Proband 1 was homozygous for a 36,445 bp deletion that includes exons 2–7 (Figure 2Ai). The deleted chromosome was present in both parents and was absent from the proband's unaffected sister. This deletion removes exons used in four additional isoforms recently described by Oancea et al.11 and should produce a null allele for all isoforms of TRPM1. Proband 2 (Figure 2Aii) was compound heterozygous with a single-bp deletion in exon 3 (c.83delA), resulting in a frameshift (p.Asn28Metf62) on one allele. The other allele carried a c.1600G>A transition in exon 14, which generates a p.Gly534Arg missense mutation. The proband's unaffected parents were carriers (mother for c.83delA; father for c.1600G>A), whereas the unaffected sister had no mutations. The parents were not aware of any possible consanguinity. Alamut analysis, which predicts mutation impact on function, classifies p.Gly534Arg as weak, although p.Gly534 is conserved in TRPM1 channels from human to frog (Figure 2B), suggesting functional importance. Proband 3 had a c.296T>C transversion in exon 4, which results in a p.Lys99Pro substitution on one allele, and a c.1832C>T transversion in exon 16, which results in p.Pro611His missense mutations (Figure 2Aiii) on the other allele. DNA samples from the parents were not available. However, the c.296T>C mutation was found in the unaffected sister of proband 3, and the c.1832C>T mutation was found in the unaffected brother. Alamut analysis predicts that both are likely to interfere with the function of the protein, and each contains highly conserved residues. Proband 4 carries a c.220C>T transition in exon 4, which results in a p.Arg74Cys substitution on one allele, and a c.1091T>G transversion in exon 9, which results in a p.Leu364Arg substitution (Figure 2Aiv) on the other allele. Only the c.220C>T mutation was found in proband 3's mother, and DNA was not available for her father. Alamut analysis predicts that both are highly conserved residues likely to interfere with the function of the protein, and each contains highly conserved residues (Figure 2B). We identified two mutations (c.3061+1G>A and c.3142G>A) in proband 5; the c.3142G>A mutation is located in the ion transport domain and, according to Alamut analysis, interferes with the function of the protein. The c.3061+1G>A mutation most likely affects the splicing pattern of the gene (deletion of exon 22 expected). Finally, we identified a single heterozygous splice-site mutation (c.2250+1G>A) in proband 6. The mutations that were predicted to alter splicing (probands 5 and 6) require further functional confirmation.

Figure 2
TRPM1 Mutations Are Present in Six Probands with Autosomal-Recessive cCSNB

Scotopic (rod), photopic (cone), mixed cone-rod, and 30 Hz photopic ERG responses were measured in control subjects (Figure S2A) and in cCSNB probands with GRM6, NYX, and TRPM1 mutations (Figures S2B–S2D), with the use of ISCEV standard conditions.12,13 In control subjects, the mixed cone-rod ERG has a negative-going a-wave, due to photoreceptor activation, preceding a positive-going b-wave, caused by ON bipolar cell depolarization (mixed; Figure S2A). Consistent with their diagnosis, all cCSNB probands showed mixed ERG responses of normal a-wave and no b-wave phenotype (mixed; Figure S2B–S2D). No scotopic ERG response could be identified. Their photopic, 30 Hz flicker ERG responses were normal, and oscillatory potential (OP) responses were normal to subnormal. So far, all of our probands had a phenotype similar to those of mouse models with mutations in Grm6, TrpM1,10,14 and Nyx,15 in which the absence of ON bipolar cell activity has been directly confirmed.8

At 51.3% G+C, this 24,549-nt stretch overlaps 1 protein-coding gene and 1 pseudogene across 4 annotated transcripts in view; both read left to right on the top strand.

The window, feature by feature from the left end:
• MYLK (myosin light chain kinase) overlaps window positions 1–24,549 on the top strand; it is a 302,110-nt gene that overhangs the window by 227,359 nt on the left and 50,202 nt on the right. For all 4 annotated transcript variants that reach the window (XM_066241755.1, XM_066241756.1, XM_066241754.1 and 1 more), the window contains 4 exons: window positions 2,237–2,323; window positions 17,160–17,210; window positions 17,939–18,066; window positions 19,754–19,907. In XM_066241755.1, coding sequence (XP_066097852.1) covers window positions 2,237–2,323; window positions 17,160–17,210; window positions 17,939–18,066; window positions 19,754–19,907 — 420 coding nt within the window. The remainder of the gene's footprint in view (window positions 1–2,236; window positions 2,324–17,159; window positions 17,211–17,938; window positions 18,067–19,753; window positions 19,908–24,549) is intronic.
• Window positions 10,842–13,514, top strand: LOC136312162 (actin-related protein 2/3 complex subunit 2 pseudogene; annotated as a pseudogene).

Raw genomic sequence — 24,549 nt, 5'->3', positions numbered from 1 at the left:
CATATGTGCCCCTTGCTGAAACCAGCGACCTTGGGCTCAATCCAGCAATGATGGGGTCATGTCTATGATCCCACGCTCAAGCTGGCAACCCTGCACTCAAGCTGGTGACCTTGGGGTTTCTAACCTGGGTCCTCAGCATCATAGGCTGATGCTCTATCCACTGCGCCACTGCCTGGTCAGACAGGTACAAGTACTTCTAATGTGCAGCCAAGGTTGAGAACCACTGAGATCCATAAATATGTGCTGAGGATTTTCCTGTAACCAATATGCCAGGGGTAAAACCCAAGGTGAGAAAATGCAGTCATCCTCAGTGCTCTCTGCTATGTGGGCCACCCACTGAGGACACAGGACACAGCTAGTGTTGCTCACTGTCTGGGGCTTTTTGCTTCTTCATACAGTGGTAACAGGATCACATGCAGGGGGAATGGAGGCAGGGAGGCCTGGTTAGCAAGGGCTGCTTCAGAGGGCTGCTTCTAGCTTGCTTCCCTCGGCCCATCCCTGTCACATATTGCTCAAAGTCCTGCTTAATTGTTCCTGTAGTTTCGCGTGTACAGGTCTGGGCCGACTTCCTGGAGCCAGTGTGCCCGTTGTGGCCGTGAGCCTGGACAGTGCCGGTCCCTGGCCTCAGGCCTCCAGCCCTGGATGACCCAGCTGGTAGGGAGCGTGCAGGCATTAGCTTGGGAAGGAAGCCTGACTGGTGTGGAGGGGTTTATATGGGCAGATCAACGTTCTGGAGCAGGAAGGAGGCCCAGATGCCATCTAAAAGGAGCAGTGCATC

In contrast to the standard flash ERG, a 15Hz flicker ERG paradigm can subdivide cCSNB patients with and without GRM6 mutations and provide insight into dysfunction in the various rod pathways6 (Figure 3). At low scotopic intensities, the response is dominated by the primary rod pathway (Figure 4Ai; rod → rod ON-BC → AII amacrine cell, whereas the response is dominated at high scotopic intensities by the secondary rod pathway (Figure 4Aii; rod →cone [via gap junctions between rod and cone pedicles] → BC).16,17 In control subjects (Figure 3A), the ERG amplitude decreases and then reaches a null at about −0.56 log scot td×s before increasing again at higher intensities. This occurs because of destructive interference, caused by out-of-phase signals from the primary and secondary rod pathways. None of the 15 Hz ERG responses of our TRPM1 probands showed a pattern similar to either the control subject (Figure 3A) or our autosomal-recessive cCSNB proband with GRM6 mutations (Figure 3B). Rather, the ERG responses of all TRPM1 probands (Figure 3D) were identical to those of cCSNB patients with NYX mutations (Figure 3C). Specifically, responses at low intensities were completely absent, whereas they were similar to normal at higher intensities, revealing the complete absence of the primary rod pathway and mildly reduced activity of the secondary rod pathway. As reported previously for autosomal-recessive cCSNB patients with GRM6 mutations, our GRM6 proband had responses at all intensities that were markedly dissimilar in phase as compared to normal responses.6 It has been suggested that this is due to the interaction between the secondary and tertiary rod pathways (Figure 4Aiii; rod → OFF-BCs).6